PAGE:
requirements for panic devices in occupancies

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The use of Panic Hardware and/or Fire Exit Hardware is required by the International Building Code (IBC) and NFPA 101 – The Life Safety Code, depending on which code and which edition of the code i...
Delayed egress hardware prevents a door from being opened from the egress side, usually for a period of 15 seconds. This type of device is often used to prevent theft, while maintaining life safety...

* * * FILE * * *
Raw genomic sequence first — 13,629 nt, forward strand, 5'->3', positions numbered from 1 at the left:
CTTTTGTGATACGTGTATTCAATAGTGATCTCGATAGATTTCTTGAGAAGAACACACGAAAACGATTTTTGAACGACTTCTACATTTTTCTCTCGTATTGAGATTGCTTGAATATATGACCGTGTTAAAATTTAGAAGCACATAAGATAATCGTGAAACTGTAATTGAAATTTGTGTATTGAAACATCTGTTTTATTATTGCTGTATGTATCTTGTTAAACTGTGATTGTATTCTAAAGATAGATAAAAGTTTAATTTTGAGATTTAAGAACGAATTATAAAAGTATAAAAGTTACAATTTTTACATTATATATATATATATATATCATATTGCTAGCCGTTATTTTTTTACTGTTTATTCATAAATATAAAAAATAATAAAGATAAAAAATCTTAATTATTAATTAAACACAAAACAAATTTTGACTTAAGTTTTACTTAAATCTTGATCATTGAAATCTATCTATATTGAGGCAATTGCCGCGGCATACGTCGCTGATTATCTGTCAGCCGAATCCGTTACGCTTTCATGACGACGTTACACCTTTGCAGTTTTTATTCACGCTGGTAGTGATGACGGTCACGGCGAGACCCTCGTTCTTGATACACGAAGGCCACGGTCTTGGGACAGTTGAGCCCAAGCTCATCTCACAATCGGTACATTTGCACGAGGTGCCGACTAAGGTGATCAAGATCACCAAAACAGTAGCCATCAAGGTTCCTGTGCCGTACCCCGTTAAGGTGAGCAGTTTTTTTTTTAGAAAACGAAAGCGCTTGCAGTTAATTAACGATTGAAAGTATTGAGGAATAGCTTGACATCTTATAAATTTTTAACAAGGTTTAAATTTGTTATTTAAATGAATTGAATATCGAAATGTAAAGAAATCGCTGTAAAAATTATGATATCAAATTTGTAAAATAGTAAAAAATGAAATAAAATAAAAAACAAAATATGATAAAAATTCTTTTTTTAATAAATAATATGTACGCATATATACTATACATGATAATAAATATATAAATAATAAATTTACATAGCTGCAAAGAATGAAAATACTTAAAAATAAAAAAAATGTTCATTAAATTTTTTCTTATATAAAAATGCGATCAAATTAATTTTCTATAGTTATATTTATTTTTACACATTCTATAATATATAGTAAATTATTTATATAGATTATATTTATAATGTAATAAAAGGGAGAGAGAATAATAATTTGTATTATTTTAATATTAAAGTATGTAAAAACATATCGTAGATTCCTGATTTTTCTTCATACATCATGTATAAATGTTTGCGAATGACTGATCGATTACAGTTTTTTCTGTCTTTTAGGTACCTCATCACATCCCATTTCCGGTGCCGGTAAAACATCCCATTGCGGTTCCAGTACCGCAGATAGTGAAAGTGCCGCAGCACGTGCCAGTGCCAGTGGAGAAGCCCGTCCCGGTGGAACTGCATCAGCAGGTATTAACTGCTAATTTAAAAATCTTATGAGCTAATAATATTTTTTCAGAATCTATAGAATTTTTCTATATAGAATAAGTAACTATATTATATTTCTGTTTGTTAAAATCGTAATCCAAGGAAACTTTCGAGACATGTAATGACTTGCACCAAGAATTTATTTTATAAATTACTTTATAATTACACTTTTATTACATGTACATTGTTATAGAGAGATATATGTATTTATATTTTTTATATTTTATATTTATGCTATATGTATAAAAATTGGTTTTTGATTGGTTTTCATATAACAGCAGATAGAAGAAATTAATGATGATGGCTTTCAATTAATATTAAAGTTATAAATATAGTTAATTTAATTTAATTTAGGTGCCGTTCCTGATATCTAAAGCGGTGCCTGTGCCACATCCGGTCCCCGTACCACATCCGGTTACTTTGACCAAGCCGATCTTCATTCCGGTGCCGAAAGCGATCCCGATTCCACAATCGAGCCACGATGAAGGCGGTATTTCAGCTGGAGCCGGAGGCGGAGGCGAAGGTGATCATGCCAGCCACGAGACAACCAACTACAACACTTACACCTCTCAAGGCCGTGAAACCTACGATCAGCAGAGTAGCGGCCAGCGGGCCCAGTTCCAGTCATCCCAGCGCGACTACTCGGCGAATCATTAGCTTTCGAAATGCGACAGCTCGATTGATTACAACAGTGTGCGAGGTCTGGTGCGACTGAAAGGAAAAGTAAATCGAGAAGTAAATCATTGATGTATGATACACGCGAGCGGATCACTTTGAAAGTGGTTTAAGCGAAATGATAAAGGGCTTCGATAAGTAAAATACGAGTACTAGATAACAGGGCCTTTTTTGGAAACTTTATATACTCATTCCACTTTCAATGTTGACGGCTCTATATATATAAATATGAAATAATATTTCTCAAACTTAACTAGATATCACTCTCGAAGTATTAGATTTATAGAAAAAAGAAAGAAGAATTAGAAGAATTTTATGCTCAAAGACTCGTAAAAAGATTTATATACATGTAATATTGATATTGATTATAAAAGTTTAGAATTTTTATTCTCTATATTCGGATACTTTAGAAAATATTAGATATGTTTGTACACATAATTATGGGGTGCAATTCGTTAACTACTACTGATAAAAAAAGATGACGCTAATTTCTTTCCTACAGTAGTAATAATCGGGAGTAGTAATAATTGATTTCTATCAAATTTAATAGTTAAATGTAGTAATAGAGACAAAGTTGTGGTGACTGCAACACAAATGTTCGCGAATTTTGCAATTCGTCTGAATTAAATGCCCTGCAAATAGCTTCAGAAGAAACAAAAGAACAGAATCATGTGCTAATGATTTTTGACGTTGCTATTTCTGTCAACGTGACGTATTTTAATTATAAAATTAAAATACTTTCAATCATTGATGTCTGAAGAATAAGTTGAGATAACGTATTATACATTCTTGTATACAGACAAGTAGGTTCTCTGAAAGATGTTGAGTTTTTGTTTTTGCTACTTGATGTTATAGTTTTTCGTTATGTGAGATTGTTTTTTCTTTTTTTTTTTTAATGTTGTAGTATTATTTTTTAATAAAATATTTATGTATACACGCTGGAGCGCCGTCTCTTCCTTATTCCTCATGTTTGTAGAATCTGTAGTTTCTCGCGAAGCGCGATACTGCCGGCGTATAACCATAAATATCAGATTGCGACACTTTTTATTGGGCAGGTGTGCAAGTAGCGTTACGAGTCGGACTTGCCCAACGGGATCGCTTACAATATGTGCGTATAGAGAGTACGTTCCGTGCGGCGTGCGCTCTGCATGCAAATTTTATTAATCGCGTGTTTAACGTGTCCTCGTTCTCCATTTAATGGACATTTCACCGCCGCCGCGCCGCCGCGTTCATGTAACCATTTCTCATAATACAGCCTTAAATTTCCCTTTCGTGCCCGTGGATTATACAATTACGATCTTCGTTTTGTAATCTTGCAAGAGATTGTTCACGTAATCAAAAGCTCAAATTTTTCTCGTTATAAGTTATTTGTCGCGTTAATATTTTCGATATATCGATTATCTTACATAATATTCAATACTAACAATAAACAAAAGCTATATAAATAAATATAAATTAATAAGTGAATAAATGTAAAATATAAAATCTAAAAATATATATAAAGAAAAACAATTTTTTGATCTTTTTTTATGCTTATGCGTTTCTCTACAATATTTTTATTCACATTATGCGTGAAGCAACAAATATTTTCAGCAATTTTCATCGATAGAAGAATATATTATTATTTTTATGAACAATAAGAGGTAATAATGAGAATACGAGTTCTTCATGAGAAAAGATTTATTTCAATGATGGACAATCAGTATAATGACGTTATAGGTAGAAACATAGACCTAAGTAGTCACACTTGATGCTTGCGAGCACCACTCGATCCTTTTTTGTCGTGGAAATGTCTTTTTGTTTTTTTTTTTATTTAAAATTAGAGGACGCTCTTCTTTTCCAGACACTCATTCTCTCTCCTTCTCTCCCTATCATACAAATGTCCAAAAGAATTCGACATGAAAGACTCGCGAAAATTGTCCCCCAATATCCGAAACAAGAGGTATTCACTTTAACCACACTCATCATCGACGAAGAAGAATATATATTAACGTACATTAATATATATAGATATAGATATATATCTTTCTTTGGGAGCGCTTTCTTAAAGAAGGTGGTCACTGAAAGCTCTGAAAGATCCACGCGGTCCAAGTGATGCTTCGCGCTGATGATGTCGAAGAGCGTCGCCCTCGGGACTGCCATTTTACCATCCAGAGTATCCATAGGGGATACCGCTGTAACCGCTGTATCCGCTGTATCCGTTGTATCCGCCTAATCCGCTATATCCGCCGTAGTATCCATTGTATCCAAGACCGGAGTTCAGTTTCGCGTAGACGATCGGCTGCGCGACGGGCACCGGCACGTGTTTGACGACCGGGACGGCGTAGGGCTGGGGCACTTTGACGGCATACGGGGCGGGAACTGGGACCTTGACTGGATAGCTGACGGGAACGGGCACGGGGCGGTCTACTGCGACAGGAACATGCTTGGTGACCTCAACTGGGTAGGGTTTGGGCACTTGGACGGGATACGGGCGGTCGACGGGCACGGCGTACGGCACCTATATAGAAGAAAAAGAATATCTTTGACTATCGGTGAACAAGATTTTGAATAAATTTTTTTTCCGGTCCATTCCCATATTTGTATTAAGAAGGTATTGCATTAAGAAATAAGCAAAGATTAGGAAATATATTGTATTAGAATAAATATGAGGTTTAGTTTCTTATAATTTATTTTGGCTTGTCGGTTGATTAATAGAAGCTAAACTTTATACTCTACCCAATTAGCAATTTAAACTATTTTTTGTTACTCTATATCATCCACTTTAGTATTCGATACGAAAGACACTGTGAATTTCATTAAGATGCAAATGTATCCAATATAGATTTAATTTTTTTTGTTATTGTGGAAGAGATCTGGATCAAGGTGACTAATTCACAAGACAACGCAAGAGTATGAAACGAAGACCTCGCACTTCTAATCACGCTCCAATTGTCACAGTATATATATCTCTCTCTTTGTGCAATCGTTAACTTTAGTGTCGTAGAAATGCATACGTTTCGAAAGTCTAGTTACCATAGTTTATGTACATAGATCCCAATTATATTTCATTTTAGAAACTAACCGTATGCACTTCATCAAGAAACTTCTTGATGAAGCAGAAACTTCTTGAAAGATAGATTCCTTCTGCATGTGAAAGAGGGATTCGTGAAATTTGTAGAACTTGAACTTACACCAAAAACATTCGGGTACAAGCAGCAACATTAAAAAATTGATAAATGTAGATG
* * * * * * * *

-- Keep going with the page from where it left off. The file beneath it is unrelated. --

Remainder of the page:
Panic Hardware and Fire Exit Hardware are two different types of exit devices, and the proper selection is determined by code requirements. Panic Hardware is an exit device which is tested for u...
The most obvious difference (in the device) is the lack of mechanical dogging on a Fire Rated Device.  There are some internal parts that may be different and the method it is secured to the d...
Clear Opening Width for swinging doors is measured (with the door open 90 degree) from the face of door to stop soffit on strike jamb.          &nbs...